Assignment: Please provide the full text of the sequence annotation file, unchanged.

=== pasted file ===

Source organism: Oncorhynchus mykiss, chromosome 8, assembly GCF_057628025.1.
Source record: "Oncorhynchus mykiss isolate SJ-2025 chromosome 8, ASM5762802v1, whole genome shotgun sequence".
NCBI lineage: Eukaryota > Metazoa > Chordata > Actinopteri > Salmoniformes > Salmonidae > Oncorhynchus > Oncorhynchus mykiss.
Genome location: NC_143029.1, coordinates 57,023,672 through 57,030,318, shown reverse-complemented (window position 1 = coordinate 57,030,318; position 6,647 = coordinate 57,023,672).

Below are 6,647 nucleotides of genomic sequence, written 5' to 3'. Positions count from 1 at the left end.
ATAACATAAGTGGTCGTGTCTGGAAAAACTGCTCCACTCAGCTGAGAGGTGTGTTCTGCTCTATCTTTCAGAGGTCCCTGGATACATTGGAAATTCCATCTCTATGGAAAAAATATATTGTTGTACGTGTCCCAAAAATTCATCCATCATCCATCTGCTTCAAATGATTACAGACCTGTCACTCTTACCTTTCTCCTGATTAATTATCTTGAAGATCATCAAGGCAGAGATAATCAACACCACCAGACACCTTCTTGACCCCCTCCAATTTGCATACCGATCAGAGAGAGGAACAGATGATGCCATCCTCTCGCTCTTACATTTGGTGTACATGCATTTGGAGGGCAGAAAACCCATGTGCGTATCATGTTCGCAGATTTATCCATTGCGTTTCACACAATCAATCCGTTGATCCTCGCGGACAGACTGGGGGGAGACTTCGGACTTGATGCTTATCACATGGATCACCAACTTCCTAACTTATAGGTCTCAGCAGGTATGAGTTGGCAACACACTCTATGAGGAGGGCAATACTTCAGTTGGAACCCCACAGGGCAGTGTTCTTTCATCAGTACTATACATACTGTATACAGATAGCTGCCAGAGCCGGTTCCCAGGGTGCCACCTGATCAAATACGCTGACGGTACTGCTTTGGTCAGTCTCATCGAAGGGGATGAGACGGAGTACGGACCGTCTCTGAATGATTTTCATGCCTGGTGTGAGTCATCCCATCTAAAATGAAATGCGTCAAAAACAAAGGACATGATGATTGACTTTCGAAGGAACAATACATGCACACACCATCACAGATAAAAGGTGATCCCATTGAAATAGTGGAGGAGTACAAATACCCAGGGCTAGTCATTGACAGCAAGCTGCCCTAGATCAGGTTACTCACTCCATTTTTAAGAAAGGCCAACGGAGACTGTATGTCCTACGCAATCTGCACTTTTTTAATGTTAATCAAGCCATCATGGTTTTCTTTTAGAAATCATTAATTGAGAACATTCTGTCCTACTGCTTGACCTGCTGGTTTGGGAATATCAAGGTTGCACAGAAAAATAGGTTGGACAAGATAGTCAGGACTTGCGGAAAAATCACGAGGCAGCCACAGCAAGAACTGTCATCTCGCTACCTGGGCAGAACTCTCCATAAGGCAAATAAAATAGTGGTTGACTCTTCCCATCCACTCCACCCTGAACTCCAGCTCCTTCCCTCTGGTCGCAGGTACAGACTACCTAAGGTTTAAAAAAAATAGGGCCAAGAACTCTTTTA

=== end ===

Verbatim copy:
Source organism: Oncorhynchus mykiss, chromosome 8, assembly GCF_057628025.1.
Source record: "Oncorhynchus mykiss isolate SJ-2025 chromosome 8, ASM5762802v1, whole genome shotgun sequence".
NCBI lineage: Eukaryota > Metazoa > Chordata > Actinopteri > Salmoniformes > Salmonidae > Oncorhynchus > Oncorhynchus mykiss.
Genome location: NC_143029.1, coordinates 57,023,672 through 57,030,318, shown reverse-complemented (window position 1 = coordinate 57,030,318; position 6,647 = coordinate 57,023,672).

Below are 6,647 nucleotides of genomic sequence, written 5' to 3'. Positions count from 1 at the left end.
ATAACATAAGTGGTCGTGTCTGGAAAAACTGCTCCACTCAGCTGAGAGGTGTGTTCTGCTCTATCTTTCAGAGGTCCCTGGATACATTGGAAATTCCATCTCTATGGAAAAAATATATTGTTGTACGTGTCCCAAAAATTCATCCATCATCCATCTGCTTCAAATGATTACAGACCTGTCACTCTTACCTTTCTCCTGATTAATTATCTTGAAGATCATCAAGGCAGAGATAATCAACACCACCAGACACCTTCTTGACCCCCTCCAATTTGCATACCGATCAGAGAGAGGAACAGATGATGCCATCCTCTCGCTCTTACATTTGGTGTACATGCATTTGGAGGGCAGAAAACCCATGTGCGTATCATGTTCGCAGATTTATCCATTGCGTTTCACACAATCAATCCGTTGATCCTCGCGGACAGACTGGGGGGAGACTTCGGACTTGATGCTTATCACATGGATCACCAACTTCCTAACTTATAGGTCTCAGCAGGTATGAGTTGGCAACACACTCTATGAGGAGGGCAATACTTCAGTTGGAACCCCACAGGGCAGTGTTCTTTCATCAGTACTATACATACTGTATACAGATAGCTGCCAGAGCCGGTTCCCAGGGTGCCACCTGATCAAATACGCTGACGGTACTGCTTTGGTCAGTCTCATCGAAGGGGATGAGACGGAGTACGGACCGTCTCTGAATGATTTTCATGCCTGGTGTGAGTCATCCCATCTAAAATGAAATGCGTCAAAAACAAAGGACATGATGATTGACTTTCGAAGGAACAATACATGCACACACCATCACAGATAAAAGGTGATCCCATTGAAATAGTGGAGGAGTACAAATACCCAGGGCTAGTCATTGACAGCAAGCTGCCCTAGATCAGGTTACTCACTCCATTTTTAAGAAAGGCCAACGGAGACTGTATGTCCTACGCAATCTGCACTTTTTTAATGTTAATCAAGCCATCATGGTTTTCTTTTAGAAATCATTAATTGAGAACATTCTGTCCTACTGCTTGACCTGCTGGTTTGGGAATATCAAGGTTGCACAGAAAAATAGGTTGGACAAGATAGTCAGGACTTGCGGAAAAATCACGAGGCAGCCACAGCAAGAACTGTCATCTCGCTACCTGGGCAGAACTCTCCATAAGGCAAATAAAATAGTGGTTGACTCTTCCCATCCACTCCACCCTGAACTCCAGCTCCTTCCCTCTGGTCGCAGGTACAGACTACCTAAGGTTTAAAAAAAATAGGGCCAAGAACTCTTTTA